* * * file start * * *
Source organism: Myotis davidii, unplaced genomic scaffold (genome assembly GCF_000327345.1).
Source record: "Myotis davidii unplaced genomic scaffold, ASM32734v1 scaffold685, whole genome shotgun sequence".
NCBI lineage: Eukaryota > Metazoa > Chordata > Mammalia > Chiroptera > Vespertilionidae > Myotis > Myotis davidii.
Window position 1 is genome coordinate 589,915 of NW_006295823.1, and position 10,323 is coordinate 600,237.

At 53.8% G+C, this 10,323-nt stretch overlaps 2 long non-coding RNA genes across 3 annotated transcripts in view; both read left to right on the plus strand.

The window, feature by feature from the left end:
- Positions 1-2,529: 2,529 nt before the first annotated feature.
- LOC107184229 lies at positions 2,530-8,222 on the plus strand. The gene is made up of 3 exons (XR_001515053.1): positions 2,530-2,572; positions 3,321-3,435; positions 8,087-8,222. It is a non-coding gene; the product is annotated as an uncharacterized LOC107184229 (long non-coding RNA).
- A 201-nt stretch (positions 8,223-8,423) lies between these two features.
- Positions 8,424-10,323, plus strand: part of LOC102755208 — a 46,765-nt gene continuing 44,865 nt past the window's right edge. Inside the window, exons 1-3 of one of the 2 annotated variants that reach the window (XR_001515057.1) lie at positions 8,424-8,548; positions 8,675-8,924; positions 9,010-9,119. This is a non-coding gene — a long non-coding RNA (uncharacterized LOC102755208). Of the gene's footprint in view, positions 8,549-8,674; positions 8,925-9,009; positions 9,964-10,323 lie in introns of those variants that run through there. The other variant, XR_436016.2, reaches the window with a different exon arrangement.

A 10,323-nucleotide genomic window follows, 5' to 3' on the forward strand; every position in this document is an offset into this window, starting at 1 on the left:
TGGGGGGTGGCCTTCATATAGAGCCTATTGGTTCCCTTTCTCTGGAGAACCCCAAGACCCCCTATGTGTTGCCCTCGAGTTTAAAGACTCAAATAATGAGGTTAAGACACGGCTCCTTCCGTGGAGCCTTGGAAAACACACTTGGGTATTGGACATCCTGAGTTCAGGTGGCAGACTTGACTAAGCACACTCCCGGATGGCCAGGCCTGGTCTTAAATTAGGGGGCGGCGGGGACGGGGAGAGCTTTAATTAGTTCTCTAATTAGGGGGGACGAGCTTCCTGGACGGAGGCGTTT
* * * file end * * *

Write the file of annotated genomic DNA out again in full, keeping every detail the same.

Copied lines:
Source organism: Myotis davidii, unplaced genomic scaffold (genome assembly GCF_000327345.1).
Source record: "Myotis davidii unplaced genomic scaffold, ASM32734v1 scaffold685, whole genome shotgun sequence".
NCBI lineage: Eukaryota > Metazoa > Chordata > Mammalia > Chiroptera > Vespertilionidae > Myotis > Myotis davidii.
Window position 1 is genome coordinate 589,915 of NW_006295823.1, and position 10,323 is coordinate 600,237.

At 53.8% G+C, this 10,323-nt stretch overlaps 2 long non-coding RNA genes across 3 annotated transcripts in view; both read left to right on the plus strand.

The window, feature by feature from the left end:
- Positions 1-2,529: 2,529 nt before the first annotated feature.
- LOC107184229 lies at positions 2,530-8,222 on the plus strand. The gene is made up of 3 exons (XR_001515053.1): positions 2,530-2,572; positions 3,321-3,435; positions 8,087-8,222. It is a non-coding gene; the product is annotated as an uncharacterized LOC107184229 (long non-coding RNA).
- A 201-nt stretch (positions 8,223-8,423) lies between these two features.
- Positions 8,424-10,323, plus strand: part of LOC102755208 — a 46,765-nt gene continuing 44,865 nt past the window's right edge. Inside the window, exons 1-3 of one of the 2 annotated variants that reach the window (XR_001515057.1) lie at positions 8,424-8,548; positions 8,675-8,924; positions 9,010-9,119. This is a non-coding gene — a long non-coding RNA (uncharacterized LOC102755208). Of the gene's footprint in view, positions 8,549-8,674; positions 8,925-9,009; positions 9,964-10,323 lie in introns of those variants that run through there. The other variant, XR_436016.2, reaches the window with a different exon arrangement.

A 10,323-nucleotide genomic window follows, 5' to 3' on the forward strand; every position in this document is an offset into this window, starting at 1 on the left:
TGGGGGGTGGCCTTCATATAGAGCCTATTGGTTCCCTTTCTCTGGAGAACCCCAAGACCCCCTATGTGTTGCCCTCGAGTTTAAAGACTCAAATAATGAGGTTAAGACACGGCTCCTTCCGTGGAGCCTTGGAAAACACACTTGGGTATTGGACATCCTGAGTTCAGGTGGCAGACTTGACTAAGCACACTCCCGGATGGCCAGGCCTGGTCTTAAATTAGGGGGCGGCGGGGACGGGGAGAGCTTTAATTAGTTCTCTAATTAGGGGGGACGAGCTTCCTGGACGGAGGCGTTT